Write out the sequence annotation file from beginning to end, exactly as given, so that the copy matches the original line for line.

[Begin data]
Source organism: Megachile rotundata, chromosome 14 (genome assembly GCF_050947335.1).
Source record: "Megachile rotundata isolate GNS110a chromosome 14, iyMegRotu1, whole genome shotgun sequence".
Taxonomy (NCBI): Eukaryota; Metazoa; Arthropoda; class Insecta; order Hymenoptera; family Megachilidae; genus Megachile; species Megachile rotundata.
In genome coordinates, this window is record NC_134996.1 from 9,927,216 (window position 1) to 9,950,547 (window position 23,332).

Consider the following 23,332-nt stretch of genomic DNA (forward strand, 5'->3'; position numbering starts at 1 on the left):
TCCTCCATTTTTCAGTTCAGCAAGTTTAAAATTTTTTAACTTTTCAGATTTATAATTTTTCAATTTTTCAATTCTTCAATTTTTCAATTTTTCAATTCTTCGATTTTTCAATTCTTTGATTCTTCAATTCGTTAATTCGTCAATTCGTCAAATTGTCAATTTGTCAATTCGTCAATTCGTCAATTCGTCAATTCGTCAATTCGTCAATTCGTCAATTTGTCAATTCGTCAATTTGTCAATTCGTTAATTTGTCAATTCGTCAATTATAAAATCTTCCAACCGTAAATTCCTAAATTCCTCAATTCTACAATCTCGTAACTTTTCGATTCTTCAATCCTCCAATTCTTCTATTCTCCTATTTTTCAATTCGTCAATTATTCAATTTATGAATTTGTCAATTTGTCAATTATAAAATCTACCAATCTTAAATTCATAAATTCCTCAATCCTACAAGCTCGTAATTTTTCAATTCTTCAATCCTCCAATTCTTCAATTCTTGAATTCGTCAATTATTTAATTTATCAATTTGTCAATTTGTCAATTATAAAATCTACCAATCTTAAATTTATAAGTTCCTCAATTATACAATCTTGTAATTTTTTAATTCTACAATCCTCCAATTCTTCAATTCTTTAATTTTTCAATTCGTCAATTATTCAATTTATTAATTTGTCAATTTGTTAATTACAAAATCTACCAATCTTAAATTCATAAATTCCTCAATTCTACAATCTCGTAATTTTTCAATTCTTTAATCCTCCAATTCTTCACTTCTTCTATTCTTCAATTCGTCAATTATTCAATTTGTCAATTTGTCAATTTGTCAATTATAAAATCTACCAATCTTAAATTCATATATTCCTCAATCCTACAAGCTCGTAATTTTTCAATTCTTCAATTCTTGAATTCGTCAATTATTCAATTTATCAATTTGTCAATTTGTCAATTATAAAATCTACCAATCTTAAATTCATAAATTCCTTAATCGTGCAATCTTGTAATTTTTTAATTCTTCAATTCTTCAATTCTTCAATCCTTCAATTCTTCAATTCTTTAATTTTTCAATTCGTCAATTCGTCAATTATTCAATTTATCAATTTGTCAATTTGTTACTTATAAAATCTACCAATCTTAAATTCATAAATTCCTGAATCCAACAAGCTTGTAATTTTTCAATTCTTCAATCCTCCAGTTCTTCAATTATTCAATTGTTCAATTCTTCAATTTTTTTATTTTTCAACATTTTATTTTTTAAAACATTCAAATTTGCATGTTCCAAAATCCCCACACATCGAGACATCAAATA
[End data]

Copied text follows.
Source organism: Megachile rotundata, chromosome 14 (genome assembly GCF_050947335.1).
Source record: "Megachile rotundata isolate GNS110a chromosome 14, iyMegRotu1, whole genome shotgun sequence".
Taxonomy (NCBI): Eukaryota; Metazoa; Arthropoda; class Insecta; order Hymenoptera; family Megachilidae; genus Megachile; species Megachile rotundata.
In genome coordinates, this window is record NC_134996.1 from 9,927,216 (window position 1) to 9,950,547 (window position 23,332).

Consider the following 23,332-nt stretch of genomic DNA (forward strand, 5'->3'; position numbering starts at 1 on the left):
TCCTCCATTTTTCAGTTCAGCAAGTTTAAAATTTTTTAACTTTTCAGATTTATAATTTTTCAATTTTTCAATTCTTCAATTTTTCAATTTTTCAATTCTTCGATTTTTCAATTCTTTGATTCTTCAATTCGTTAATTCGTCAATTCGTCAAATTGTCAATTTGTCAATTCGTCAATTCGTCAATTCGTCAATTCGTCAATTCGTCAATTCGTCAATTTGTCAATTCGTCAATTTGTCAATTCGTTAATTTGTCAATTCGTCAATTATAAAATCTTCCAACCGTAAATTCCTAAATTCCTCAATTCTACAATCTCGTAACTTTTCGATTCTTCAATCCTCCAATTCTTCTATTCTCCTATTTTTCAATTCGTCAATTATTCAATTTATGAATTTGTCAATTTGTCAATTATAAAATCTACCAATCTTAAATTCATAAATTCCTCAATCCTACAAGCTCGTAATTTTTCAATTCTTCAATCCTCCAATTCTTCAATTCTTGAATTCGTCAATTATTTAATTTATCAATTTGTCAATTTGTCAATTATAAAATCTACCAATCTTAAATTTATAAGTTCCTCAATTATACAATCTTGTAATTTTTTAATTCTACAATCCTCCAATTCTTCAATTCTTTAATTTTTCAATTCGTCAATTATTCAATTTATTAATTTGTCAATTTGTTAATTACAAAATCTACCAATCTTAAATTCATAAATTCCTCAATTCTACAATCTCGTAATTTTTCAATTCTTTAATCCTCCAATTCTTCACTTCTTCTATTCTTCAATTCGTCAATTATTCAATTTGTCAATTTGTCAATTTGTCAATTATAAAATCTACCAATCTTAAATTCATATATTCCTCAATCCTACAAGCTCGTAATTTTTCAATTCTTCAATTCTTGAATTCGTCAATTATTCAATTTATCAATTTGTCAATTTGTCAATTATAAAATCTACCAATCTTAAATTCATAAATTCCTTAATCGTGCAATCTTGTAATTTTTTAATTCTTCAATTCTTCAATTCTTCAATCCTTCAATTCTTCAATTCTTTAATTTTTCAATTCGTCAATTCGTCAATTATTCAATTTATCAATTTGTCAATTTGTTACTTATAAAATCTACCAATCTTAAATTCATAAATTCCTGAATCCAACAAGCTTGTAATTTTTCAATTCTTCAATCCTCCAGTTCTTCAATTATTCAATTGTTCAATTCTTCAATTTTTTTATTTTTCAACATTTTATTTTTTAAAACATTCAAATTTGCATGTTCCAAAATCCCCACACATCGAGACATCAAATA